One of the changes made to improve safety is that FCA's safety chief Scott Kunselman, right, now reports directly to CEO Sergio Marchionne.

Hit with the largest package of fines and penalties ever levied by the National Highway Traffic Safety Administration, Fiat Chrysler Automobiles is under the microscope as federal regulators press it to change what has been described as a malfunctioning safety program.

Among other things, the maker will have to buy back perhaps several hundred thousand vehicles, and its safety program will be monitored by an independent outsider. But “that’s not something we fear,” insists the executive who has been appointed within FCA to get its safety efforts back on track.

“We’re focused now on getting fixes into the customer’s hands as quickly as possible,” and making sure that there are no delays when future safety problems are uncovered, said Scott Kunselman, the senior vice president of vehicle safety and regulatory compliance at the trans-Atlantic automaker.

The auto industry, as a whole, has been placed under the microscope during the last year with regulators, lawmakers and consumers alike demanding answers after a series of major safety lapses that included a defective General Motors ignition switch now linked to over 120 deaths, and faulty Takata airbags that have triggered the recall of more than 40 million vehicles worldwide.

NHTSA Administrator Mark Rosekind said Fiat Chrysler is making improvements when it comes to safety.

Fiat Chrysler, meanwhile, faced what NHTSA Administrator Mark Rosekind last week described as an “unprecedented” hearing looking at the handling of 23 separate recalls. Some were delayed long beyond what federal law mandates. In others, the maker was accused of taking a lax approach to ensuring vehicles actually were repaired. Barely 20% of the Jeeps covered by a 2013 service action due to concerns about fires in rear-end crashes have so far been fixed.

On Sunday, NHTSA announced it had reached a consent order that will see FCA pay $105 million and take other steps to speed up repairs, including vehicle buybacks.

But a few days before that announcement, Rosekind appeared to lay out an olive branch, noting that Fiat Chrysler CEO Sergio Marchionne was taking the right sort of steps to transform his company’s safety culture. Such a move “would allow Chrysler and NHTSA to work closely,” Rosekind said.

That’s certainly the automaker’s goal, said Kunselman, during his first interview following the announcement of the consent order.

The automotive veteran was appointed to his post nearly 11 months ago, but he was more than just the latest in line. The safety post itself was elevated substantially. His predecessors had to go through three layers of management to get anything done at the highest level. Kunselman now reports directly to Marchionne.

(Fiat Chrysler hit with record $105 million fine as part of consent order. For more, Click Here.)

That alone won’t fix the problem, Kunselman acknowledged. FCA needs to rethink its entire approach to safety. Among other things, he added, “executional details were a challenge for us.” Not only did FCA miss some problems, critics contend, but also it didn’t act with all necessary haste once a safety problem was uncovered.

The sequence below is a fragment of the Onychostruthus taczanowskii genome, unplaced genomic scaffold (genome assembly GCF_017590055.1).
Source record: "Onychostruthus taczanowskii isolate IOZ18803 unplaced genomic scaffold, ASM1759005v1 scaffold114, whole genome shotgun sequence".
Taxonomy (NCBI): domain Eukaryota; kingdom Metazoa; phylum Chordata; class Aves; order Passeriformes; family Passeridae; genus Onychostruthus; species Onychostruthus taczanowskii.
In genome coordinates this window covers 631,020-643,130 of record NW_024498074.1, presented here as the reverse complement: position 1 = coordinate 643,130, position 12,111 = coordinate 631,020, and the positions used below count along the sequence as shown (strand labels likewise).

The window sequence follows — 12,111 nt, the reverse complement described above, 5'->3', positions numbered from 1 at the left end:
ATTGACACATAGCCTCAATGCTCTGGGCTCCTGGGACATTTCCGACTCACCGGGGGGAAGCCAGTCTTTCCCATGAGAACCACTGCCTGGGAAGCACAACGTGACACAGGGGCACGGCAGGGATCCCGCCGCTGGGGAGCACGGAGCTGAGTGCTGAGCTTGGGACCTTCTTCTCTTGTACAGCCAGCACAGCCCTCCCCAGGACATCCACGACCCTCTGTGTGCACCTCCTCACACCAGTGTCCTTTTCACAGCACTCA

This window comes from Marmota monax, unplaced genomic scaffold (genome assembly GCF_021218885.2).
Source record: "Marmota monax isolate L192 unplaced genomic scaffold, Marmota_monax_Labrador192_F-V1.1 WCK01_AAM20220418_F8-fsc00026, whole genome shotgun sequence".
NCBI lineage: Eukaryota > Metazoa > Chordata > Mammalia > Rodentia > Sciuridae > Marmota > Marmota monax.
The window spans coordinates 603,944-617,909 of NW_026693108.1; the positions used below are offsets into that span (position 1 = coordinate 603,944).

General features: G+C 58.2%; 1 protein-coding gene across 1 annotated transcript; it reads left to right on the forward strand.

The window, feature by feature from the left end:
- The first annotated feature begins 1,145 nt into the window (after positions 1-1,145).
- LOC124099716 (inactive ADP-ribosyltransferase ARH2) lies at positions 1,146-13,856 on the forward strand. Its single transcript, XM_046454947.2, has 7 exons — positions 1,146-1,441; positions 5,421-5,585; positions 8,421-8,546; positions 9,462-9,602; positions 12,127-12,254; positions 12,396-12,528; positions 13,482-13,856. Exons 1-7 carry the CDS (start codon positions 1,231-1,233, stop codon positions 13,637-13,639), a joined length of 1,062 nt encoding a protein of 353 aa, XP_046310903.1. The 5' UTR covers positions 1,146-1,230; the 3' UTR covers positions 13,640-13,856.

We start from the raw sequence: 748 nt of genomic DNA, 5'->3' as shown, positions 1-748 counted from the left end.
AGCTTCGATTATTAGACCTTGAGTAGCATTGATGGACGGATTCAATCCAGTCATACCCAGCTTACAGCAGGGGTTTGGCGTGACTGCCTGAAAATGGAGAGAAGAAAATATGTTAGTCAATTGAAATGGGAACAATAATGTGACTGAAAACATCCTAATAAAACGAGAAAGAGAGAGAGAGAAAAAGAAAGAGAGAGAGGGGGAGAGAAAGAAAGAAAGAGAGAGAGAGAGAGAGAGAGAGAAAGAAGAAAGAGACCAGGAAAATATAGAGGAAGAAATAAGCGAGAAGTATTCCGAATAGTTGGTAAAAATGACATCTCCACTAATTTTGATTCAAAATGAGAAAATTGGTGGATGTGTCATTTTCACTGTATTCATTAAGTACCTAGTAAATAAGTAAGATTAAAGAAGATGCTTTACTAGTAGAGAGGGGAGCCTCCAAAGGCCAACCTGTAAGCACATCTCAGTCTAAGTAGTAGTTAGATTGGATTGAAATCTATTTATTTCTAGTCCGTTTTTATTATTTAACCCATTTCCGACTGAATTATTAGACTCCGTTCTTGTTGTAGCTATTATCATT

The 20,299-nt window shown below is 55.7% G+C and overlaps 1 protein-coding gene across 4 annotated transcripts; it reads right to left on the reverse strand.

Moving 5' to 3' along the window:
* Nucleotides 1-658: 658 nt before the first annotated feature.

Kunselman said FCA is studying the steps rival GM has taken since its own safety problems began coming to light in early 2014. It remains to be seen if that will mean a flood of new recalls in the months ahead. But Clarence Ditlow, the director of the Center for Automotive Safety, suggested that, like GM, “If they (FCA) really want to do the right thing they have a lot of skeletons in closet they have to deal with.”

The normally critical Ditlow, nonetheless, said he was cautiously optimistic “Chrysler has changed.”

One of the steps Kunselman believes FCA needs to take is to increase “transparency.” It must be far more open, both internally and externally, about its safety problems. Among other things, it will have to keep in closer touch by more readily sharing data with NHTSA.

(Click Here for more details about 1.4 million Jeeps recalled to fix hacking problem.)

But another step will be finding ways to get more recalled vehicles fixed – and as quickly as possible. That can be a major challenge, he cautioned, when dealing with older vehicles. Some of the Jeeps covered by the fire recall are now more than 20 years old. Replacement parts are, in many cases, long out of production. And, in other instances, all new parts must be designed and produced.

In the past, that was a slow, step-by-step process that required figuring out the problem, designing the part, engineering it, then tooling and building the pieces.

Under Kunselman, FCA is taking a new approach, he explained. “While we’re testing something we’re already running the tooling. It’s all about time enhancement…which will make a clear improvement in time to market.”

During an interview in Detroit last week, NHTSA’s Rosekind warned that the agency could yet go back and hold hearings on more FCA recalls. And the $105 million fine includes penalties that will be paid if the automaker doesn’t get things right going forward.

That’s not going to happen, said Kunselman, insisting he and Rosekind are now “on the same page.”

(Chrysler will buy back – then resell – thousands of problematic vehicles. Click Here for more.)

After getting harshly criticized for its past safety efforts, the automaker is winning cautious praise for the moves it is now making. But it will have to prove those steps will actually result in concrete change.

Don't miss out!
Get Email Alerts
Receive the latest automotive news in your inbox!
Invalid email address
Send me emails
Give it a try. You can unsubscribe at any time.

Pin It on Pinterest

Share This